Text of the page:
Republican Gov. Kay Ivey of Alabama signed a law on May 3 that will allow some adoption agencies to refuse gay couples based on religious beliefs.
Ivey said the new law will protect religious liberty, notes the Alabama Media Group:
The elected legislature of this state overwhelmingly approved House Bill 24. Having served as President of the Senate for more than six years, I appreciate the work of the legislature, and I agree with it on the importance of protecting religious liberty in Alabama.
I ultimately signed House Bill 24 because it ensures hundreds of children can continue to find "forever homes" through religiously-affiliated adoption agencies. This bill is not about discrimination, but instead protects the ability of religious agencies to place vulnerable children in a permanent home.
The state House voted for the bill 87-0; six members abstained from the vote.
Republican state Rep. Rich Wingo, who sponsored the bill, said: "Very thankful to the governor that she believes in and stands up for religious liberty and religious freedom."
Democratic state Rep. Patricia Todd countered: "This bill obviously came about because same-sex marriage was approved. It's based in a stereotype. And it's wrong. And we shouldn't discriminate and I will always fight that."
Wingo's law, the Alabama Child Placing Agency Inclusion Act, doesn't specifically mention discriminating against people, but it does provide legal cover for adoption agencies (from the state) if the agencies discriminate against couples per the agencies' religious beliefs:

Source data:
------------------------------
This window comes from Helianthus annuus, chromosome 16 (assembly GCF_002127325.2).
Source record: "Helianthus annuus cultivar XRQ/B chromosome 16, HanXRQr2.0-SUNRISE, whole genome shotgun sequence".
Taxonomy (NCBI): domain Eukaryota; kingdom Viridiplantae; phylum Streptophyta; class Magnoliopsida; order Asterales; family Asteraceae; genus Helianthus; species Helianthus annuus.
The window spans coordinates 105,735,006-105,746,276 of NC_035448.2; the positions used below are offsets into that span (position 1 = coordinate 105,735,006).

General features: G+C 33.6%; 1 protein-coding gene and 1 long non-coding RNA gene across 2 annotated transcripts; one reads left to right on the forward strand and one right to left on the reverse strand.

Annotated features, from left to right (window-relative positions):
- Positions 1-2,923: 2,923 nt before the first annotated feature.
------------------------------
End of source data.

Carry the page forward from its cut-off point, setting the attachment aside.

This bill would prohibit the state from discriminating against child placing agencies on the basis that the provider declines to provide a child placement that conflicts with the religious beliefs of the provider.
This bill would prohibit the state from refusing to license or renew the license of a child placing agency on the basis that the provider declines to carry out an activity that conflicts with the religious beliefs of the agency.
The law will not affect adoption agencies that receive federal or state money because such agencies are not allowed to use religious beliefs to discriminate against people.
David Dinielli, deputy legal director for the Southern Poverty Law Center, issued a statement: "We are disappointed that one of the very first pieces of legislation Governor Kay Ivey chose to sign is a bill intended to target LGBT kids and stigmatize LGBT families. If the Governor had hoped to signal a new day in Alabama government, this was the wrong way to do it."
Eva Kendrick, state director of the Human Rights Campaign of Alabama, also opposed the bill, saying: "We are deeply disappointed that the legislature and the governor took on this unnecessary, discriminatory bill instead of focusing on how to improve the lives of all Alabamians, no matter who they are or whom they love."
Ivey, though, insisted that the new law will protect children: "Alabama is a place where we care for our neighbors, and lend a hand to those we don't know. This bill ensures that the neediest among us, children who need to feel the love and security of a family, are cared for."